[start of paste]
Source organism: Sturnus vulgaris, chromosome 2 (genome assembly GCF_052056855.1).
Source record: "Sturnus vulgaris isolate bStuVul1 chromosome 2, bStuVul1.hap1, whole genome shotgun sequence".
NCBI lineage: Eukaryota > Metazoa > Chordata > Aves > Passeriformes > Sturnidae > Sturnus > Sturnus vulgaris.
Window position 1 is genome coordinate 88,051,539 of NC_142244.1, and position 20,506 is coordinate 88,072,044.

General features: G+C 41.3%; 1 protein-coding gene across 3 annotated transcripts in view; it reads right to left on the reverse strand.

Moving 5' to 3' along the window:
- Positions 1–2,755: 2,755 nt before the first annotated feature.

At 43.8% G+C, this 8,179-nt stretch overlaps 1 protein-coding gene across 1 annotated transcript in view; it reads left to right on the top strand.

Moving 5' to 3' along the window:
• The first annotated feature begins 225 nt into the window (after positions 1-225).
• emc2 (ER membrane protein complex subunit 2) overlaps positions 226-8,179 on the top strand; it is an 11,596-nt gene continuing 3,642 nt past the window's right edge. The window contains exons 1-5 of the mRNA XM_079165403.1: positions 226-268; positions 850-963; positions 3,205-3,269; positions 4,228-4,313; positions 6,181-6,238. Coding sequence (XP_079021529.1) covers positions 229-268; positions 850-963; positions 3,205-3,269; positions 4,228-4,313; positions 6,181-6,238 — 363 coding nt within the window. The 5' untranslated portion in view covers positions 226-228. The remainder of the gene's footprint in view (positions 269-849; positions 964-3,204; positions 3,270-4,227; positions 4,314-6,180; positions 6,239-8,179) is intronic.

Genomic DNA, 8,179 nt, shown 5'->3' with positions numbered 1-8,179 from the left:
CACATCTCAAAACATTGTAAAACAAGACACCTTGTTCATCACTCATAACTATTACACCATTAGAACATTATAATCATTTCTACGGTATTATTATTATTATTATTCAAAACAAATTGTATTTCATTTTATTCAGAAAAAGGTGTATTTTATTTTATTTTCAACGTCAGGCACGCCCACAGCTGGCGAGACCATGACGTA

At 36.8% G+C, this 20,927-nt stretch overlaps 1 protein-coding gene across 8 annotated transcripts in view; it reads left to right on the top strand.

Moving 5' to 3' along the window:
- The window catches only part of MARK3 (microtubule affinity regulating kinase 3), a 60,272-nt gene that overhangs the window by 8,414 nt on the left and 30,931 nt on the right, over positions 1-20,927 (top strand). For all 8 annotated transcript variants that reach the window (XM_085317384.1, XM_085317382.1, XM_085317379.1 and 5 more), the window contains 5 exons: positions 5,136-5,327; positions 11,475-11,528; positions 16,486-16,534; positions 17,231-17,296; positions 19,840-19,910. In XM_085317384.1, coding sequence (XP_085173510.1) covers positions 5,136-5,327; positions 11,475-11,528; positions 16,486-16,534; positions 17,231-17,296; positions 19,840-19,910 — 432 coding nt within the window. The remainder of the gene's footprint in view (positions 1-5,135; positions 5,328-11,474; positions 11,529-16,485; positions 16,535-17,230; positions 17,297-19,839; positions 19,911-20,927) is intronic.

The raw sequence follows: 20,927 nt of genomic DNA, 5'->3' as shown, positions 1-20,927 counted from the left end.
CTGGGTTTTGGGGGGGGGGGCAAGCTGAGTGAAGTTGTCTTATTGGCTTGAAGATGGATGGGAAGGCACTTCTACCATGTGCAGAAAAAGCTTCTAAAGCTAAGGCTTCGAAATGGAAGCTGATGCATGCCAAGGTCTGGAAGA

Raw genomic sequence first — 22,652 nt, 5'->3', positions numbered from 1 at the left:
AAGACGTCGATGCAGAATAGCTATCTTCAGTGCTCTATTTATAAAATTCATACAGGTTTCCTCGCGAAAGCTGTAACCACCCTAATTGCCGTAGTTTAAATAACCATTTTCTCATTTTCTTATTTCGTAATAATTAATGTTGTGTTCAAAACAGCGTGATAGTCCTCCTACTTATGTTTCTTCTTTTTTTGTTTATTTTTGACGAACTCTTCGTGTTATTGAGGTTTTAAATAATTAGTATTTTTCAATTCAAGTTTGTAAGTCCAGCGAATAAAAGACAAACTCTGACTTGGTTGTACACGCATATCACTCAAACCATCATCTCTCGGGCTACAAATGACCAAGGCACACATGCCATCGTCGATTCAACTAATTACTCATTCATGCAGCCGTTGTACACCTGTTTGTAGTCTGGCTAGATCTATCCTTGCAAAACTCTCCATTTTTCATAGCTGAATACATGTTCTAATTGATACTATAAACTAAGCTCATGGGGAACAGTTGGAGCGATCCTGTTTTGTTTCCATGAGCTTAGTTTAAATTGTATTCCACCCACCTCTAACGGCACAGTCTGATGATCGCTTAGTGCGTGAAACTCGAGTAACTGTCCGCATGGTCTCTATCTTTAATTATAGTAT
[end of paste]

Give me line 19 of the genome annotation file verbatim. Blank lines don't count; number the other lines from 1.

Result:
Raw genomic sequence first — 22,652 nt, 5'->3', positions numbered from 1 at the left: